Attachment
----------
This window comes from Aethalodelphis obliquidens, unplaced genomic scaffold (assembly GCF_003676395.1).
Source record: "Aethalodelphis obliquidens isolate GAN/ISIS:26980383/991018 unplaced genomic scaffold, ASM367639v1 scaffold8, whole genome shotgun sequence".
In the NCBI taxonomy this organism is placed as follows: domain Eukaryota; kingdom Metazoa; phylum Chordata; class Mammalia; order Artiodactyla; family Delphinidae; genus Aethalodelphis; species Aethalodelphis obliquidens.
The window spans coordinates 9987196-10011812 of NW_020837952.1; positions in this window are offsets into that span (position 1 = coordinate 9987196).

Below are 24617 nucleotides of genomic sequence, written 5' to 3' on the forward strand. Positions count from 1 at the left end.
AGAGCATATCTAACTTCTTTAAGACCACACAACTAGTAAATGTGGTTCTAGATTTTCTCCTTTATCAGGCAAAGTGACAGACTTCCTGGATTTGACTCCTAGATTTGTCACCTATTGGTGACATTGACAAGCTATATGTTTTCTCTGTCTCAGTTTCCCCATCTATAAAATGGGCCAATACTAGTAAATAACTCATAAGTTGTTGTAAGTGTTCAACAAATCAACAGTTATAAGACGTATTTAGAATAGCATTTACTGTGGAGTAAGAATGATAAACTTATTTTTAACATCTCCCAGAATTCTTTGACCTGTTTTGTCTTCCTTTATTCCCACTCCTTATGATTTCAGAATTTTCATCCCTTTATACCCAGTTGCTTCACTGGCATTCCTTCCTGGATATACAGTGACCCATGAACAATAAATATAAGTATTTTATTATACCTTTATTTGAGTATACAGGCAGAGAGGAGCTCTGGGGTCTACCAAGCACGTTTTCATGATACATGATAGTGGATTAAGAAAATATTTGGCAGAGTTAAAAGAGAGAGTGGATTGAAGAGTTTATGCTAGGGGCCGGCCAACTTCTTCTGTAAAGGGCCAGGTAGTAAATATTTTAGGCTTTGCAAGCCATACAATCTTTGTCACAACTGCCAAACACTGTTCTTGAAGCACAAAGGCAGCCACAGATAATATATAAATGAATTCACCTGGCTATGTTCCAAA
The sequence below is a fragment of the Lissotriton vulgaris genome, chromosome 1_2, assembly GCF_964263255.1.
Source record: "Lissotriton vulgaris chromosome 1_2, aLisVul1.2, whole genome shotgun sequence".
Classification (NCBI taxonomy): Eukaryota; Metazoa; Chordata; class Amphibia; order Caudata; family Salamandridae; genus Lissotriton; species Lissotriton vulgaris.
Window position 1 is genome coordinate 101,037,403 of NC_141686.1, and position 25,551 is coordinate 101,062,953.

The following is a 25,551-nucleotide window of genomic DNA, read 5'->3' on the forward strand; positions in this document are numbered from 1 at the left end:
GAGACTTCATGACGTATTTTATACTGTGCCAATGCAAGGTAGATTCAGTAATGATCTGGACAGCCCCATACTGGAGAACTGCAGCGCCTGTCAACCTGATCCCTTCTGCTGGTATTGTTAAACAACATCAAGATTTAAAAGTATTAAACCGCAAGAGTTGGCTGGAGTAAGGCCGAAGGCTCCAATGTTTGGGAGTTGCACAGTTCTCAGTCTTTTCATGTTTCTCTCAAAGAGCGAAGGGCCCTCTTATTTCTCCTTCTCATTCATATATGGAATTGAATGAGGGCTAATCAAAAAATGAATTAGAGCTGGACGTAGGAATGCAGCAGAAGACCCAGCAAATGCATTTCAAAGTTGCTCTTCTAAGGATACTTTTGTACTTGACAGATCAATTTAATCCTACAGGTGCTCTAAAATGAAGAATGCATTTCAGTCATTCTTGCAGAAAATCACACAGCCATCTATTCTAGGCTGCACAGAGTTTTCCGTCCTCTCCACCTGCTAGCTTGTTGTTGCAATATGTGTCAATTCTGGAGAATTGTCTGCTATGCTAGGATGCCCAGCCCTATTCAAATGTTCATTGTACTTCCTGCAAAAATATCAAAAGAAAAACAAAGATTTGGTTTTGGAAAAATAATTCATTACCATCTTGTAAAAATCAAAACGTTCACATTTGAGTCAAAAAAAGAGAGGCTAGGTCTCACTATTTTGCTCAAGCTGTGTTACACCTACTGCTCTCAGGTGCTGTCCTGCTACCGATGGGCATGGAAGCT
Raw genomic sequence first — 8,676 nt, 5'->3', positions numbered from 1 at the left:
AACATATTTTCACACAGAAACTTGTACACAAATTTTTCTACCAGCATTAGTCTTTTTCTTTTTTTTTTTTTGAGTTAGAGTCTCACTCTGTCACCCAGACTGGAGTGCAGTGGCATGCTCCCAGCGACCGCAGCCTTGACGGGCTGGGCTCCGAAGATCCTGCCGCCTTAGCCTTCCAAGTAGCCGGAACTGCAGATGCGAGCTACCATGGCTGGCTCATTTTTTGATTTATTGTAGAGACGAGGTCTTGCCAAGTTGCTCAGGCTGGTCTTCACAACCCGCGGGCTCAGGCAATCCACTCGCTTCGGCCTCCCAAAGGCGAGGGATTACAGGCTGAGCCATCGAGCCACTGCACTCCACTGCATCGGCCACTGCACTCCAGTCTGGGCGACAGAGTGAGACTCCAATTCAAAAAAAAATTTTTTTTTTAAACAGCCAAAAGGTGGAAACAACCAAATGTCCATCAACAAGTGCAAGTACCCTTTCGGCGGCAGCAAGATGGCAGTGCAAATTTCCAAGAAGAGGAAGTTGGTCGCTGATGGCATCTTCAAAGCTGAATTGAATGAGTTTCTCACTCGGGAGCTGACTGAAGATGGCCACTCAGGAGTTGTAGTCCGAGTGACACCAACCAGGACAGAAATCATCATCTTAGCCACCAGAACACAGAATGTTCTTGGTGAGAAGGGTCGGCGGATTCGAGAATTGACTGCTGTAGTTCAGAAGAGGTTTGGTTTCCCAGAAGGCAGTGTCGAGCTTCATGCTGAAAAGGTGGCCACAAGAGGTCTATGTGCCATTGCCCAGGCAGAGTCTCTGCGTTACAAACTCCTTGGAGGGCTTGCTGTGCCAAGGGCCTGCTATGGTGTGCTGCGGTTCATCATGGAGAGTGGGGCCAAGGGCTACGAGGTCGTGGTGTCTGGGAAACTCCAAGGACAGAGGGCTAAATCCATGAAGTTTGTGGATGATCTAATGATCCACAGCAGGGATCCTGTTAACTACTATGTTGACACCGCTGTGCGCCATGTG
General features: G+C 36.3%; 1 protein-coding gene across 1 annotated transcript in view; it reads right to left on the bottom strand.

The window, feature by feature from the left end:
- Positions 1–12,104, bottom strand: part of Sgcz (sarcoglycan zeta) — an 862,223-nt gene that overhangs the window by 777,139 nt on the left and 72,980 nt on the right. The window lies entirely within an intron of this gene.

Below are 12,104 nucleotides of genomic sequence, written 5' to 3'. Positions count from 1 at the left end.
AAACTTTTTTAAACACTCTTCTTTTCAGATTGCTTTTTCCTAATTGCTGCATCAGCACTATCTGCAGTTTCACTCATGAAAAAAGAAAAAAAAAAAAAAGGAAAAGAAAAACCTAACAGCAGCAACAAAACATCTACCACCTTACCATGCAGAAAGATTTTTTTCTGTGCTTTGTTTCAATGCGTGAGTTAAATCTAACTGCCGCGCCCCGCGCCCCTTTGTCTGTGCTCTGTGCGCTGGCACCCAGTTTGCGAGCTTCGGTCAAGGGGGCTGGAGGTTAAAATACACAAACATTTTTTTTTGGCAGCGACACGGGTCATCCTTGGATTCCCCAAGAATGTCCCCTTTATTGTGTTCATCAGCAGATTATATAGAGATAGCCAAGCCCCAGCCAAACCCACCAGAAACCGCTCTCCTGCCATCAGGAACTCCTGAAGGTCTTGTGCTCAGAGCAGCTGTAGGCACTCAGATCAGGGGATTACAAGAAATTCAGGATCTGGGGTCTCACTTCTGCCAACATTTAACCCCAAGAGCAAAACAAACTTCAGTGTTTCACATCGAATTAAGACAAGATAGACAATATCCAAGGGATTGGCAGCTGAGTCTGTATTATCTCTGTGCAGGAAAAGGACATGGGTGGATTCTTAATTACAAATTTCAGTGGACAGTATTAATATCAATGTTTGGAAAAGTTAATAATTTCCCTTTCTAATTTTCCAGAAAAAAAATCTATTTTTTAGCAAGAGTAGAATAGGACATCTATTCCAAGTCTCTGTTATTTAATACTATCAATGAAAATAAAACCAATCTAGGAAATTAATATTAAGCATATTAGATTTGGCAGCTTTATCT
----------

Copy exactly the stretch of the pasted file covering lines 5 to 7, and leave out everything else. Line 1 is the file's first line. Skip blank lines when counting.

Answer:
Below are 24617 nucleotides of genomic sequence, written 5' to 3' on the forward strand. Positions count from 1 at the left end.
AGAGCATATCTAACTTCTTTAAGACCACACAACTAGTAAATGTGGTTCTAGATTTTCTCCTTTATCAGGCAAAGTGACAGACTTCCTGGATTTGACTCCTAGATTTGTCACCTATTGGTGACATTGACAAGCTATATGTTTTCTCTGTCTCAGTTTCCCCATCTATAAAATGGGCCAATACTAGTAAATAACTCATAAGTTGTTGTAAGTGTTCAACAAATCAACAGTTATAAGACGTATTTAGAATAGCATTTACTGTGGAGTAAGAATGATAAACTTATTTTTAACATCTCCCAGAATTCTTTGACCTGTTTTGTCTTCCTTTATTCCCACTCCTTATGATTTCAGAATTTTCATCCCTTTATACCCAGTTGCTTCACTGGCATTCCTTCCTGGATATACAGTGACCCATGAACAATAAATATAAGTATTTTATTATACCTTTATTTGAGTATACAGGCAGAGAGGAGCTCTGGGGTCTACCAAGCACGTTTTCATGATACATGATAGTGGATTAAGAAAATATTTGGCAGAGTTAAAAGAGAGAGTGGATTGAAGAGTTTATGCTAGGGGCCGGCCAACTTCTTCTGTAAAGGGCCAGGTAGTAAATATTTTAGGCTTTGCAAGCCATACAATCTTTGTCACAACTGCCAAACACTGTTCTTGAAGCACAAAGGCAGCCACAGATAATATATAAATGAATTCACCTGGCTATGTTCCAAA
The sequence below is a fragment of the Lissotriton vulgaris genome, chromosome 1_2, assembly GCF_964263255.1.